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Guest Blog: My City. My Trinity.

by Anne Bothwell 22 Dec 2014 3:54 PM

Guest blogger Matt Oliver, of Trinity River Vision, gives some background on a new photo exhibit at Fort Worth Community Arts Center.


48'' x 36'' (1)

“December on the Trinity,” by Brian Luenser.

Guest blogger Matt Oliver lives in Fort Worth and has been working for the Trinity River Vision Authority for over 5 years. Matt is the Public Information Officer and is responsible with informing the public about the Trinity River Vison which will create a vibrant, pedestrian oriented urban waterfront neighborhood adjacent to Downtown Fort Worth, expand Gateway Park into a park and enhance the river corridor with over 90 user-requested projects along the Trinity Trails.

The Trinity River and its tributaries ebb and flow through every corner of Fort Worth creating a unique opportunity for our city. Fort Worth was founded along the Trinity River because of the vitality the river provided. However, as time passed, the community turned its back to the river. The Trinity became something that the community quickly drove across or beside forgetting the prominence it once played. In recent years, the Trinity River has experienced a resurrection in Fort Worth as the community has awoken to all that the river can provide. Today the Trinity River is returning to its original glory delivering water needs, open areas for recreation in and along its banks and a place to escape the hustle and bustle of one of the fastest growing cities in the nation. A deeper understanding of this wonderful amenity has developed as the public realized that the Trinity River can serve as a link that brings our entire community together.

The My City. My Trinity exhibit at Fort Worth Community Arts Center  features works of art from members of our community who have embraced the Trinity River and all that it has to offer our city. One gallery within the exhibit features photographs from Brian Luenser and Gordon Henry, both Fort Worth based photographers. A second gallery features community submitted photographs, the public is encouraged to vote on their favorite image.

trinity water fall

“Airfield Falls After Heavy Rain,” by Gordon Henry.

Both featured photographers have a special connection to the Trinity River and Trinity Trails. According to Brian Luenser, his love developed after it became necessary for him to increase his exercise level which ended up leading him to the Trinity Trails and river. After that, he says there was no turning back. “I no longer think of the trails as an exercise place, though I get plenty of exercise on the trails, but my playground or the place for fun and a bit of nature in the middle of town,” said Brian. “It is also been a favorite target of mine in my photography.”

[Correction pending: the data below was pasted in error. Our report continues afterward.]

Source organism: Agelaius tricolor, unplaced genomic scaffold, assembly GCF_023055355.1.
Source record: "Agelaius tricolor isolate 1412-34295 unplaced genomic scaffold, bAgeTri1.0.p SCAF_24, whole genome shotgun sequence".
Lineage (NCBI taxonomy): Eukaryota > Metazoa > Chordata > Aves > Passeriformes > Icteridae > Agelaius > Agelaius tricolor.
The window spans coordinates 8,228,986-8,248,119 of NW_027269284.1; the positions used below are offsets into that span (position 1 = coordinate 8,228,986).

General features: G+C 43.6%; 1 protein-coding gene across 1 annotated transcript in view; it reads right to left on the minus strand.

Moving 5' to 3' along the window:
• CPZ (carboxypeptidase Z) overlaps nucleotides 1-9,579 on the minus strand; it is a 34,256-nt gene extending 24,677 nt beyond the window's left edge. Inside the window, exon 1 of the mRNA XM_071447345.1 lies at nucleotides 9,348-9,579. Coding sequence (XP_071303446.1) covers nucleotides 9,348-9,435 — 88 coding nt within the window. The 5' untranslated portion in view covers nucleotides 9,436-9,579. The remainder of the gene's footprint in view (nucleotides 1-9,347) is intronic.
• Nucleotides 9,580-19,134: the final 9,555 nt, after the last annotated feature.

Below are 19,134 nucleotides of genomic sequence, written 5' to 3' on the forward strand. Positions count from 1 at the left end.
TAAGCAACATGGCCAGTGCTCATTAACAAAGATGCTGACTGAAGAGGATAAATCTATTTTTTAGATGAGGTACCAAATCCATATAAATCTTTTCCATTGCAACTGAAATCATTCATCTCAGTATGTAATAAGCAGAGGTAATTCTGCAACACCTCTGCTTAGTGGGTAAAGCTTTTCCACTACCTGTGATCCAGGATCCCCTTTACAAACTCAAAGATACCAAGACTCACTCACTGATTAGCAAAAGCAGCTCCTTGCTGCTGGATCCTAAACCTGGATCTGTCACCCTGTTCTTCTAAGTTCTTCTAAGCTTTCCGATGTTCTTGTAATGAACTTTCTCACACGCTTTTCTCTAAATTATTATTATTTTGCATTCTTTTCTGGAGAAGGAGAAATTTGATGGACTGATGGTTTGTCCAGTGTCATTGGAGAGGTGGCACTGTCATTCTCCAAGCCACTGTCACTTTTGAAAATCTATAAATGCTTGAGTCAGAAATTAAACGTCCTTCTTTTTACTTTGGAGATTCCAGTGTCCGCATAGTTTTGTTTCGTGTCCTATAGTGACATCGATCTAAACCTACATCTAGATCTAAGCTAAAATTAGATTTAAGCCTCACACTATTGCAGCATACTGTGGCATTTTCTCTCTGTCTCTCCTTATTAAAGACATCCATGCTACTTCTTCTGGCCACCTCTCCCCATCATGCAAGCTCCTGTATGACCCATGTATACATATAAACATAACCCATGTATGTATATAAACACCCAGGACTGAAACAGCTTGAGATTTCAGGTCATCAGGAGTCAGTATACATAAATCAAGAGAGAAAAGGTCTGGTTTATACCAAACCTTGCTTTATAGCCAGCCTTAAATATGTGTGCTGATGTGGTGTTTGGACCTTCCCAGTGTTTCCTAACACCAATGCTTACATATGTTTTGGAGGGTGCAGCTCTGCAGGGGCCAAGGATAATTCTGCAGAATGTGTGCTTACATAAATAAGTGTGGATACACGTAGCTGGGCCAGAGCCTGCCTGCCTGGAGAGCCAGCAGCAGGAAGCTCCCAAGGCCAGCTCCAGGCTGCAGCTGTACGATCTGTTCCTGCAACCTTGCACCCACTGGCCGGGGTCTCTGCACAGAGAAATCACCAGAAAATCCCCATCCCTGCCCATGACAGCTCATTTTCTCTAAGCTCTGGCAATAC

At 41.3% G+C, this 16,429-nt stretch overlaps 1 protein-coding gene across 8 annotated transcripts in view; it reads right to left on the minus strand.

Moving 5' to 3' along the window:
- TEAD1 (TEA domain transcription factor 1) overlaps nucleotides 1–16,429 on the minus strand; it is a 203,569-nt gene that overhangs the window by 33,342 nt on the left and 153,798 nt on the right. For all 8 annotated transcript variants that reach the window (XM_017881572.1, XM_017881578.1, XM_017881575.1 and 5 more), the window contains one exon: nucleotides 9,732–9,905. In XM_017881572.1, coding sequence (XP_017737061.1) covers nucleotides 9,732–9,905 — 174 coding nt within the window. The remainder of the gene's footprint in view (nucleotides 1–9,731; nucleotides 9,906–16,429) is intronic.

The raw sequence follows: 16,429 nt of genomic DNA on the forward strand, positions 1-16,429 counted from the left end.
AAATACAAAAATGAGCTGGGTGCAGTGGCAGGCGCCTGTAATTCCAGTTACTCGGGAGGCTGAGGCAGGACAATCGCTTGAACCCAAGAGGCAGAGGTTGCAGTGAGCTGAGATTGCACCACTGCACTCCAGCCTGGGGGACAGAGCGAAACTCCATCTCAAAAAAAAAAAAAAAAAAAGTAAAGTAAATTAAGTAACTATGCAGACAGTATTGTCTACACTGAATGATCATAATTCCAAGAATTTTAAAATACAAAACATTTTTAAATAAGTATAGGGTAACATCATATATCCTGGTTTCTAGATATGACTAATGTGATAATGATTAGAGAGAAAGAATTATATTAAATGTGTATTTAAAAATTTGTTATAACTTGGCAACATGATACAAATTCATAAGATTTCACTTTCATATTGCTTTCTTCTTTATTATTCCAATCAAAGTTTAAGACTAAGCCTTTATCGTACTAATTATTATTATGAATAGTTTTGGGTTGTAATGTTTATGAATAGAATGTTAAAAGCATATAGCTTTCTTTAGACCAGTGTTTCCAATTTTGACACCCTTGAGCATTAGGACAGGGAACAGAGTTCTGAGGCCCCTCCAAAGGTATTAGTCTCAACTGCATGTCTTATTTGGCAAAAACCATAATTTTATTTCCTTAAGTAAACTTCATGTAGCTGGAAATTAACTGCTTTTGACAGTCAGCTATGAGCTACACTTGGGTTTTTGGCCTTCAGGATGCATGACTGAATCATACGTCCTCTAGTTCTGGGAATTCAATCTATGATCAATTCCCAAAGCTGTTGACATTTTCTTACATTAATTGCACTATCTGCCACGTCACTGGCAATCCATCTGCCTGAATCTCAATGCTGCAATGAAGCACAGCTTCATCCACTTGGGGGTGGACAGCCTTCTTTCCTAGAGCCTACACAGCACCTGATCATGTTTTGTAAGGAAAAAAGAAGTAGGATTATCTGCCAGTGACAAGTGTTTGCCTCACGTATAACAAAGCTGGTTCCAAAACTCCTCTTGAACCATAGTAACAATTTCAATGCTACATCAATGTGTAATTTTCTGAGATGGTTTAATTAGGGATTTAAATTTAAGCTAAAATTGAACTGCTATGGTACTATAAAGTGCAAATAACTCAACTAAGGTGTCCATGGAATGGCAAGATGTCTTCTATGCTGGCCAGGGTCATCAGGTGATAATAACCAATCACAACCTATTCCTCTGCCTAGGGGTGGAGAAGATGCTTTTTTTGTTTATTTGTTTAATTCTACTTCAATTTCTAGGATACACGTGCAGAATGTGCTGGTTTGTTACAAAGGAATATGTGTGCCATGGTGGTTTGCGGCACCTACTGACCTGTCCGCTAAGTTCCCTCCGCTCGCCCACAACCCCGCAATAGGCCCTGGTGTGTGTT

As for Gordon Henry, his appreciation for the Trinity River also developed from the need to exercise more. Gordon, a senior citizen and retired teacher and landscape worker, began walking an average of three miles a day in 2002 and sites his frequent walks along the Trinity Trails as one reason he is no longer diabetic. Soon after he began his regular walks along the river he took up photography as a hobby.

This shift in perception about our river would not have been possible without the hard work and dedication of a select group of organizations. Thanks to water quality initiatives the Tarrant Regional Water District (TRWD) has implemented over the last 20 years the Trinity River is the only river in a large urban area in Texas that you can jump in and embrace. The river is now enjoyed by kayakers, canoers, water skiers, tubers and swimmers alike. TRWD has also constructed a number of low water crossings and water access points for the community’s enjoyment. However, the amenity that TRWD is most appreciated for is its contribution to the beloved Trinity Trail system. TRWD has built and maintains over 58 miles of trail in the comprehensive Trinity Trails system. This system is connected to a strong on-street trail and park network provided by the City of Fort Worth which includes Trinity Park and Gateway Park. The full Trinity Trail system provides over 70 miles of continuous trails and connects to 31 neighborhoods.

A special thanks to Streams and Valleys who were the original stewards of the Trinity River and helped everyone appreciate what our river once meant to us. Our river community would not be here without their passion, commitment and continued fundraising efforts to support this effort.

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“Reflection,” by Gordon Henry.